The Penang government has signed a contract with PLB Terang Sdn Bhd to manage the disposal of solid waste in Pulau Burung.

Chief Minister Lim Guan Eng said the state has managed to do away with a "crony project”, under which people were being charged too much without gaining any benefit.

NONE"The state conducted consultations with the company managing the waste when the contract ended in July 2009," Lim (right) said at a ceremony today to sign the contract.

"(We have) managed to reduce the cost (by) as much as RM11.2 million yearly or (by) 42.4 percent (over) three years.”

Lim said the two local councils (Penang and Seberang Perai) have saved RM33.5 million in this area, proving once again the effectiveness of the state’s CAT (competency, accountability and transparency) policy.

NONEThe change in concessionaire was made possible by Penang withdrawing from the solid waste management privatisation scheme under Act 672, and deciding to carry out the job through the local councils’ own mechanism.
Meanwhile, Lim said that the management cost for solid waste since 2001 was about RM500 million, when prices were much lower then.

"With the new contract, the cost is about RM300 (million), even when prices are much higher now. We are able to save at least RM200 million. That is the beauty of open tender. It helps you to save money".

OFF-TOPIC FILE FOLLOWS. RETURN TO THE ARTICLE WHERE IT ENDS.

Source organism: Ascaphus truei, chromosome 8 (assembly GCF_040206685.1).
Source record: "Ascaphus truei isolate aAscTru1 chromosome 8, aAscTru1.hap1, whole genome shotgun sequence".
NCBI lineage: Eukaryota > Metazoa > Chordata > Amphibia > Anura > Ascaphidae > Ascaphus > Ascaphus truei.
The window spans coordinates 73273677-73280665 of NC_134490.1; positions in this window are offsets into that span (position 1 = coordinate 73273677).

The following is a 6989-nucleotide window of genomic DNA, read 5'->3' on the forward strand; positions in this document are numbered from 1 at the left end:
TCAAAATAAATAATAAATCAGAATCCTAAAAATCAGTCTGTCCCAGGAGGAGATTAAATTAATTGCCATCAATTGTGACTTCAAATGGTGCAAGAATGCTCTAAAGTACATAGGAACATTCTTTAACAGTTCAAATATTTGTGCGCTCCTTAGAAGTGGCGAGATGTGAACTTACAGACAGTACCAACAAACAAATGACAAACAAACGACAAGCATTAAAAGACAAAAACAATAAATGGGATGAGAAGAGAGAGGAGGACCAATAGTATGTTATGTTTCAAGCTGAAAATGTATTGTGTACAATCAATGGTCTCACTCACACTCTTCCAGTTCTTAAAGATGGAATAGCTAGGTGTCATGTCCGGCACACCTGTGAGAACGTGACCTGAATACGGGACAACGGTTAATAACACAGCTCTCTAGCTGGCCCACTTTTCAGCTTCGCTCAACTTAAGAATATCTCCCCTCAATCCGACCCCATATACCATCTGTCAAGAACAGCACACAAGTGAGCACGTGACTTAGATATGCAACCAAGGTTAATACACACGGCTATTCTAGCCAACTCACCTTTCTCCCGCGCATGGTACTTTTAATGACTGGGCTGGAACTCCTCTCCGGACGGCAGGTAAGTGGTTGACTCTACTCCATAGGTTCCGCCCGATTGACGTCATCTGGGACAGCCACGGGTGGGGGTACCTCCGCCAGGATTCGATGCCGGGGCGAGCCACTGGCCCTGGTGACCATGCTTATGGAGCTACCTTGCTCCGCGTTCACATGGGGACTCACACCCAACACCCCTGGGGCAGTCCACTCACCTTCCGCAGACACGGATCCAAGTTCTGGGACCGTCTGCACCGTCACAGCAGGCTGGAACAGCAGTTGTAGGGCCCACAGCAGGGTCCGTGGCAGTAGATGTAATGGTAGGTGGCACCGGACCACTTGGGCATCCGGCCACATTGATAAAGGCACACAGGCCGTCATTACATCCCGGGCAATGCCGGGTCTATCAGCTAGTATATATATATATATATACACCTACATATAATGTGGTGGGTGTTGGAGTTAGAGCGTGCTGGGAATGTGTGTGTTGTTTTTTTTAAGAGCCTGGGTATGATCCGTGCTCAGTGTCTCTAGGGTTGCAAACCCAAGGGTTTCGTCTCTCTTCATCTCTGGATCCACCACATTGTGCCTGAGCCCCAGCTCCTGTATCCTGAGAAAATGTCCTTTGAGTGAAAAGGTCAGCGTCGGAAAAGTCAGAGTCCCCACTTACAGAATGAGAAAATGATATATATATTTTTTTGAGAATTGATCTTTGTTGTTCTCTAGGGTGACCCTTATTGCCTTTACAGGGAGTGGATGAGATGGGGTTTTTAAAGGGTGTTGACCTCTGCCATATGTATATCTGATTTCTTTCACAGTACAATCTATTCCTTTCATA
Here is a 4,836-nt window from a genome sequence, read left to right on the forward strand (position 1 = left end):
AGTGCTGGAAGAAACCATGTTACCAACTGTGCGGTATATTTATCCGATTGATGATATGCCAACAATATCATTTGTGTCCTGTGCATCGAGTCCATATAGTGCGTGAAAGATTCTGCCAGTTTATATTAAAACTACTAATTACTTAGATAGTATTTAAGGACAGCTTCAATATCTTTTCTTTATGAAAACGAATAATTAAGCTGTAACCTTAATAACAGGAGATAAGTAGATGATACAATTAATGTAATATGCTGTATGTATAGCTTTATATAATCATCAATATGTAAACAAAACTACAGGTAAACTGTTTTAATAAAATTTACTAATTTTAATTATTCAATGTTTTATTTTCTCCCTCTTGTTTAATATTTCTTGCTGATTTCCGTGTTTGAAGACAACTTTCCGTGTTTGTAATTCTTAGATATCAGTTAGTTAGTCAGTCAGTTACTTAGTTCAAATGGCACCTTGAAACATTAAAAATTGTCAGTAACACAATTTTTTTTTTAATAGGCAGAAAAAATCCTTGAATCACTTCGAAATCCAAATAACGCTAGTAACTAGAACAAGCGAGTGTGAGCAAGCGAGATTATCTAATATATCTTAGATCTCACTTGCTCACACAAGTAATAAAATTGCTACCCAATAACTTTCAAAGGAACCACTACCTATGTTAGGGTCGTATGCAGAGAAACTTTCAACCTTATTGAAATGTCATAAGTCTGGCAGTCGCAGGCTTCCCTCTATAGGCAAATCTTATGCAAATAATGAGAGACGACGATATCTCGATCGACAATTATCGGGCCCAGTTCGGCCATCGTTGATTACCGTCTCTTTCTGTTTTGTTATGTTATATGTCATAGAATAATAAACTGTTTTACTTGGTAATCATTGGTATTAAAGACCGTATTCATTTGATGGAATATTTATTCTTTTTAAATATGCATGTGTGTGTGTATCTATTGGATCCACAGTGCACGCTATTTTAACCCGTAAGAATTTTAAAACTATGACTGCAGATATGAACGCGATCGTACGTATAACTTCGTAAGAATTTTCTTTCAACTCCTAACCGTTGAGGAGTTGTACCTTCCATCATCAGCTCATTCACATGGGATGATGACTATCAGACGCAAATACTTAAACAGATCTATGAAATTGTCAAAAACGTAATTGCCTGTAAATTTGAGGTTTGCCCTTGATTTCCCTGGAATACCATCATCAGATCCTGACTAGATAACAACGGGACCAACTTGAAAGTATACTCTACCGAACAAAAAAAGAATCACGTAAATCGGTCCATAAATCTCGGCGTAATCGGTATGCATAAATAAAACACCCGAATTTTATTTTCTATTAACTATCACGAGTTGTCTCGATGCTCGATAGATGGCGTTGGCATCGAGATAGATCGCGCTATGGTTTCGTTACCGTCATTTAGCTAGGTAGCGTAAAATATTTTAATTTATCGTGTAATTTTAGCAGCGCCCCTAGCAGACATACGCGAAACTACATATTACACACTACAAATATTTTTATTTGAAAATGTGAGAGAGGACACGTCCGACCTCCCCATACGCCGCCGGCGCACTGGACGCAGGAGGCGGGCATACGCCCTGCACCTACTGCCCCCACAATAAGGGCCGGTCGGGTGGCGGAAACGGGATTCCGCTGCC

Integrity pact
State executive councillor Chow Kon Yeow said PLB Terang had been selected from 13 companies that had bid for the project.

NONEOf the 13 who had put in a bid via a ‘request for proposal’ (RFP), five were shortlisted.

"The RFP was closed last August, after being opened for a month for applications," said Chow (left).

"To ensure transparency and good governance, and to ensure a culture of integrity in government administration, all applicants were required to sign an integrity pact.”
When asked, Chow said facilities and the requirements in the new contract signed with PLB Terang are able to meet the project's challenges for the next 20 years.

The landfill capacity, he added, will be extended to about 20 years or more.

He further dismissed the possibility of incinerators being built for at least 30 years, saying, “Let the new state exco in the next government (30 years later) think of that".